Are any other cities in California looking at your PACE program? 

We've got tremendous momentum in the Sacramento area. The county of Sacramento is looking to adopt the program, as is Yolo County and Solano County, which are three bordering counties. The city and county of San Diego are in late discussions as to which way they want to go. We've got the city of Tampa, Orlando and Jacksonville, Florida, who are looking at getting something going in the next 6 to 12 months, as well as the city of Atlanta.

 

How important do you think California is to Ygrene’s ability to develop partnerships with cities in other states?

Interesting question. California’s a leadership state in many respects and we've actually found that as we move from state to state, there's quite a bit of local momentum. For example, in Florida, we partnered with a company called Eco2Asset Solutions, which is a wholly–owned subsidiary of Lykes Bros. Inc, one of the largest companies in the state.

We were able to bring our structure and program to a company that's very well established. We have a very similar activity in Atlanta. We're finding that there are groups that have really tried to make this happen. What I like to say is that we're like the last five feet of the grid to get across the gully. We bring them the last piece without which you can't make it – but with it, you can.

 

Why is PACE financing a good deal for Investors?

The nature of a tax assessment and its position in the capital structure on a property is typically the first 2 percent of equity in the property – when you combine that with the tax collection system, it's a very powerful asset.

 

The investors are getting back their money plus interest?

Yes, of course. There's the initial capital plus interest, but in this environment, it's the actual security behind the assets. The security behind the asset is what's very interesting because it represents the first 2 percent of the property's value. The property tax collection system is quite frankly among the best systems in the United States.

 

Is this a long-term program?

Nobody has a crystal ball, but I will tell you that we have done an analysis on each market we work on. If only 3 ½  percent of properties participate - for example, in Sacramento that's $100 million of retrofit projects - this program could live on for ten or 15 or 20 years.

There is little or no real innovation happening in existing buildings. The innovation is being developed for new buildings with new opportunities to make them more efficient. So, as capital enters the market there will be more innovation, more investment in technology, which will really propel this opportunity for America to conserve and help ease the demand for fossil fuels.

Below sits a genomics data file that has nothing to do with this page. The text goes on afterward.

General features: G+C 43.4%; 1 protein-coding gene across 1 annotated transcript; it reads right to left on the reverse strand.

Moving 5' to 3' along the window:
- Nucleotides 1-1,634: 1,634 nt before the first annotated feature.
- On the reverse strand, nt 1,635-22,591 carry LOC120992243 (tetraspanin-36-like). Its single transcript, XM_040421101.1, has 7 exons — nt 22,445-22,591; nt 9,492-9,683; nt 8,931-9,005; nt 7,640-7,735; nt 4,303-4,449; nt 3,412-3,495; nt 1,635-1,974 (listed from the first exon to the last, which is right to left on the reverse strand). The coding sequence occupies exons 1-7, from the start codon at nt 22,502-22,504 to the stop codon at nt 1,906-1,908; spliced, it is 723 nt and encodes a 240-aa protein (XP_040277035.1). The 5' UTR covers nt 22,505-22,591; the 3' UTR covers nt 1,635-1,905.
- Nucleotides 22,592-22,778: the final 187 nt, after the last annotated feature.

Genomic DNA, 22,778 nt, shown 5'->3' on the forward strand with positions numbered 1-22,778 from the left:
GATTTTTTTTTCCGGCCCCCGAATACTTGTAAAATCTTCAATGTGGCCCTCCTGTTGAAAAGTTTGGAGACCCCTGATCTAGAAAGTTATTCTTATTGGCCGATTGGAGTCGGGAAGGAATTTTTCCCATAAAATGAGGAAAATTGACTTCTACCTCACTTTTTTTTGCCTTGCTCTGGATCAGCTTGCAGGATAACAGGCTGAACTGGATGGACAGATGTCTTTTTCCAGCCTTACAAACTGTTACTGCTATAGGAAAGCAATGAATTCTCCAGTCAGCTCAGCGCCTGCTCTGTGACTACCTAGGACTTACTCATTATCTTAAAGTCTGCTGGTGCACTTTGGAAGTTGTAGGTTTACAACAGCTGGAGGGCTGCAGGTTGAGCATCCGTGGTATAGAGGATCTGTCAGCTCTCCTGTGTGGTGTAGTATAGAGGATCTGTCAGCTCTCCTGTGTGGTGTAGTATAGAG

Is PACE primarily for energy efficiency retrofits, or would it include renewable energy, such as adding solar panels or a cool roof?

It depends on the state, but in California it's for energy efficiency, renewable energy or water conservation. In Florida, it's for energy efficiency, renewable energy and wind hardening, which is very important for hurricane protection. There are variances state by state. It's where the state really needs investment in existing infrastructure in order to make it better for the future. It's a fantastic investment model for renewable energy.

 

Please explain the process a community would follow to work with you to create a PACE district.

Effectively, there are 26 states plus the District of Columbia that have established PACE laws. We can't work in all the states because our underwriting standards are a limiting factor. We work to engage with the local community to adopt a resolution which would bring the state law down to the local level and implement what's called a Program Report. This describes how the program will function, which properties will be made available i.e. commercial, residential or both, and the contract that we will operate under.

The contract that we will establish carries no cost to the local government for implementing this program. The last step is what we call judicial validation, where we go through a process of establishing that the PACE district is constitutional under state law so we can utilize the resources that we can access through Barclay’s Capital in order to fund as many projects as qualify for the program. When that is complete, you have a clean energy tax district or a Ygrene assessment district.

 

Is this different from previous approaches to PACE financing?